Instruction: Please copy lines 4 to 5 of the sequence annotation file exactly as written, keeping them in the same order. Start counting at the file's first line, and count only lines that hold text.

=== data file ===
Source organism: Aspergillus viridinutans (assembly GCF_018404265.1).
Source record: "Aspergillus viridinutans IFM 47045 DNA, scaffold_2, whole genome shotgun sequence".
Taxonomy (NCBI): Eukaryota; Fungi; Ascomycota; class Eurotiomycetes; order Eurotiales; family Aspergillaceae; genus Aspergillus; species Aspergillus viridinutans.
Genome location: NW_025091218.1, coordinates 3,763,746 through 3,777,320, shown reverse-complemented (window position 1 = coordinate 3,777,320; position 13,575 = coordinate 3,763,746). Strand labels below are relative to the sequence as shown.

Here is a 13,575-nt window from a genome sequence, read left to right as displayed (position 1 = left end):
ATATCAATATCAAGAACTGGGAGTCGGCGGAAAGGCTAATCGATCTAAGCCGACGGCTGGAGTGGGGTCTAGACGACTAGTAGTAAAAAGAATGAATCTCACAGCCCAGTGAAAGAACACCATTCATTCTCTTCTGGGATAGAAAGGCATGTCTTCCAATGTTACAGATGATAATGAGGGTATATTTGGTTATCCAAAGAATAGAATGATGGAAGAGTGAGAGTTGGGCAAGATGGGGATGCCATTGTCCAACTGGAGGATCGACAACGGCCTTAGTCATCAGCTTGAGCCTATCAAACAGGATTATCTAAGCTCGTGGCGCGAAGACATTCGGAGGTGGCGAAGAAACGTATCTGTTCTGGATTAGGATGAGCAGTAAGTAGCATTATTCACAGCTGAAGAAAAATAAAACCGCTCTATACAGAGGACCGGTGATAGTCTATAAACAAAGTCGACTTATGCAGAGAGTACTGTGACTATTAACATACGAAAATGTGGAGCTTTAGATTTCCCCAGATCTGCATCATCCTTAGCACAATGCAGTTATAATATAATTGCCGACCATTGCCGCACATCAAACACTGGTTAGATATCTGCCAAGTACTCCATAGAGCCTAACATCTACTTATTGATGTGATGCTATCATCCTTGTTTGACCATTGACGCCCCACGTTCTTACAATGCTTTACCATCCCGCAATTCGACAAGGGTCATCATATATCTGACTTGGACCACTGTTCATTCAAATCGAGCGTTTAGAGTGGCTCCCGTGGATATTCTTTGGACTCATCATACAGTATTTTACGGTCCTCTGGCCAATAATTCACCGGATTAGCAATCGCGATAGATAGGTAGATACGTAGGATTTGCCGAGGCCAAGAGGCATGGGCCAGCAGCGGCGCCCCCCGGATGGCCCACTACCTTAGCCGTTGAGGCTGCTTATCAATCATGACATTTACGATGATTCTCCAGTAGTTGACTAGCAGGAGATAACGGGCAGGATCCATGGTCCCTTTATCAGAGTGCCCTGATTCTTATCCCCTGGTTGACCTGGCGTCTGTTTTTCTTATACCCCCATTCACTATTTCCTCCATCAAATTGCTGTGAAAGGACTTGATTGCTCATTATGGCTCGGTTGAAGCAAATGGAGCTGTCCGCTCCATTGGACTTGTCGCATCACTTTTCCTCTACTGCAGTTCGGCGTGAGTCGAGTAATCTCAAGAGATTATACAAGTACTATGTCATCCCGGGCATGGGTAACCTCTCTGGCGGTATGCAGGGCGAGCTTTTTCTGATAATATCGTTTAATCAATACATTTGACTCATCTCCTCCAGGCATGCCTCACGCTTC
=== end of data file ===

Genome location: NW_025091218.1, coordinates 3,763,746 through 3,777,320, shown reverse-complemented (window position 1 = coordinate 3,777,320; position 13,575 = coordinate 3,763,746). Strand labels below are relative to the sequence as shown.

Here is a 13,575-nt window from a genome sequence, read left to right as displayed (position 1 = left end):